Which Educational Endorsements or Certificates Should You Choose? Teachers can become more effective, advance, enjoy more job security

Early-career teachers often stand in front of their classrooms striving to figure out how to get through to their students.

That’s on top of worrying about job security, since school districts occasionally tighten their budgets.

It’s possible to  address both those problems at once, by earning an endorsement or certificate.  They give teachers the skills to break through to learners while at the same time making them more valuable to their school districts.

“The main value of endorsements is to expand job opportunity and increase job security.” — Stuart Ives Carrier, Ph.D., associate professor and director of NLU’s School of Advanced Professional Programs

Some degree programs confer endorsements

NLU offers a variety of endorsements and certificates, such as ESL/Bilingual, the Reading Teacher Endorsement, Special Education and others. Teachers who hold a Professional Educators License (PEL) can take coursework for individual endorsements, or enroll in degree programs, such as ESL master programs, which may also grant endorsements. For example, the Master of Education in Curriculum and Instruction with Advanced Professional Specializations degree, which NLU recently revamped and placed at a lower tuition point, grants two endorsements as part of the program.

How to decide which option is best for you?

Take this interactive quiz to learn which endorsement you should choose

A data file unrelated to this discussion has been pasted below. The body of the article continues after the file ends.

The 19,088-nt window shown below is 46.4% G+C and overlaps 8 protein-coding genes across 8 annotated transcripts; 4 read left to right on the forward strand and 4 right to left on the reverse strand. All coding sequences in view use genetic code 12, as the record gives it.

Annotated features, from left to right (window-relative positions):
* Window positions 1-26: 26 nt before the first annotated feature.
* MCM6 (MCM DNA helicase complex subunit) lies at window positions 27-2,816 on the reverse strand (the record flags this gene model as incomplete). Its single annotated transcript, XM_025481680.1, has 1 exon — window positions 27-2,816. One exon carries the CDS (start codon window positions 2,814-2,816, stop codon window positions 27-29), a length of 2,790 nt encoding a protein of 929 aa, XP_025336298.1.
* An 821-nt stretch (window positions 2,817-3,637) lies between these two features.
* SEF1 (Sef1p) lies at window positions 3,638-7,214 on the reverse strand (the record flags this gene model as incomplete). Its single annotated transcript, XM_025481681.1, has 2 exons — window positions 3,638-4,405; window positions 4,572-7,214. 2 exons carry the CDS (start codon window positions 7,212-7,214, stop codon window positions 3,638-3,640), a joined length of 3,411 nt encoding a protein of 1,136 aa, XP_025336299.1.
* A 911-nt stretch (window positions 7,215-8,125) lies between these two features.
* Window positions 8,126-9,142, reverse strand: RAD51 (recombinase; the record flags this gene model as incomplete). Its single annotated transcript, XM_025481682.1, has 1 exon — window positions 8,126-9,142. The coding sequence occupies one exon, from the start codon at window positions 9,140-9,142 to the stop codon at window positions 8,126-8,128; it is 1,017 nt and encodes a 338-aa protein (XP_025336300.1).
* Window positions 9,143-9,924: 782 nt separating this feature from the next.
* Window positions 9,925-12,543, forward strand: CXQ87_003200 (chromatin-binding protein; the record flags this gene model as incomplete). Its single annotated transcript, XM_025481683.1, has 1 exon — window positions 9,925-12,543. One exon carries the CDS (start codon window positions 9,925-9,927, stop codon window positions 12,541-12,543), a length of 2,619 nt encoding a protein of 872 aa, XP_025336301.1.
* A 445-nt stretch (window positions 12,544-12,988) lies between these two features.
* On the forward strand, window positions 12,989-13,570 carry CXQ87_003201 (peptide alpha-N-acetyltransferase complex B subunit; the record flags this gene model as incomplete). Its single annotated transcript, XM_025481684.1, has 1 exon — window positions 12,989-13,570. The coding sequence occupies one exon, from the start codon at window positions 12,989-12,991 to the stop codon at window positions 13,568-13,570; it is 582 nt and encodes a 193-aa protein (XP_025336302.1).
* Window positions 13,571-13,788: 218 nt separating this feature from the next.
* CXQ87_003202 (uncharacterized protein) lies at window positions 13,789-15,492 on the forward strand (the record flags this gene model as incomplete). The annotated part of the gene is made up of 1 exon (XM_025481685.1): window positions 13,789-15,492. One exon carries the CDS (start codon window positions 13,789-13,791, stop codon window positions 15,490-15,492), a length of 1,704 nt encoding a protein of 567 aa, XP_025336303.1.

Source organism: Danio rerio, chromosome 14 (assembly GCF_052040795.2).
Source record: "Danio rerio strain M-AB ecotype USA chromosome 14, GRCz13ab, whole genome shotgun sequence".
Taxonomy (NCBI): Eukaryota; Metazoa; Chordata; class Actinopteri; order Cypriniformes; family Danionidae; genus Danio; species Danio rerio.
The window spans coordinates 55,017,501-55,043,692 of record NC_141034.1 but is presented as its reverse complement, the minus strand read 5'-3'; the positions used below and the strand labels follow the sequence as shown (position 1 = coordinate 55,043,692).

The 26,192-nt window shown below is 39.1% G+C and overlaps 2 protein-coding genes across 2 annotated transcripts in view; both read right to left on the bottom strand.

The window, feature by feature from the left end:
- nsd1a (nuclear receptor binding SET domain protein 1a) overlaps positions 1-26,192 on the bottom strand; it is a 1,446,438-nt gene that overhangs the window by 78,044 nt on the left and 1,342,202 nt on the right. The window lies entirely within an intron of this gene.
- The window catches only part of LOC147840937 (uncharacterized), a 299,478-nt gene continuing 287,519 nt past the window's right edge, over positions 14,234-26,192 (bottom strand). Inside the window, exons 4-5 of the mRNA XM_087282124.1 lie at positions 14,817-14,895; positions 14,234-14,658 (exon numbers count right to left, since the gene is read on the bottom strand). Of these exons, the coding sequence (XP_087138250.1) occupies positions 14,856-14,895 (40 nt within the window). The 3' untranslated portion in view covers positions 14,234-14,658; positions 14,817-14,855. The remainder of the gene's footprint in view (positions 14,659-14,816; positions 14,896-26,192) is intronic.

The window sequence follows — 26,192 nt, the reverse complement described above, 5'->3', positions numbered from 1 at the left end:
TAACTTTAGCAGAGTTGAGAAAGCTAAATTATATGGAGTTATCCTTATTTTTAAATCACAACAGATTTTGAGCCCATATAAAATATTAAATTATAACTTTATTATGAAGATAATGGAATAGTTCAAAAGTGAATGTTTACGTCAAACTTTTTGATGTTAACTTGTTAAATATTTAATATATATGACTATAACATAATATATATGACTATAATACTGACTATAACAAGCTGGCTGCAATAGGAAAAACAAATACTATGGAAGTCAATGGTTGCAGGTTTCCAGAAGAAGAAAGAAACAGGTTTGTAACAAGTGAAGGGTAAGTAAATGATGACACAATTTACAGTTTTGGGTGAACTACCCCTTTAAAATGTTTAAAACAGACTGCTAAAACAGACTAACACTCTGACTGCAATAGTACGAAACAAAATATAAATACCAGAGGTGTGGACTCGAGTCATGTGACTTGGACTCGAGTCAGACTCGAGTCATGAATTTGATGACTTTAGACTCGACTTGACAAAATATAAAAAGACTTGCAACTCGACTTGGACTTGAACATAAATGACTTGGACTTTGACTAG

• First, know that there are shortages of teachers in areas such as special education and ESL/Bilingual, so if you feel a calling to work in those area, there is employment demand for them. A special endorsement or specialized master’s program will help you get there.
  • Second, follow your passion. If you have always loved reading, for example, you might get the most fulfillment out of a reading teacher endorsement.
  • Third, NLU’s Stuart Ives Carrier, Ph.D., associate professor and director of NLU’s School of Advanced Professional Programs, recommended that early-career teachers be acquainted with the area in which they are considering an endorsement. “If a teacher is in a multilingual classroom and seeks techniques and methodology acquainted with that field, an endorsement will give them a leg up,” he explained.
  • Fourth, teachers considering an endorsement should look at their current classrooms. “Reflect on what you’re seeing there, and see which endorsement could enhance it,” Carrier said.

How many endorsements to get?

Consider also how many endorsements you’d like to get, and whether it may make sense for you to pursue a master’s, educational specialist or doctoral degree. Many teachers have added to their professional status by acquiring two or three endorsements. Deeply experienced educators may have as many as six.

“Someone who gains that higher number of endorsements–four, five or six–typically rises into instructional leadership or educational administration,” Carrier observed.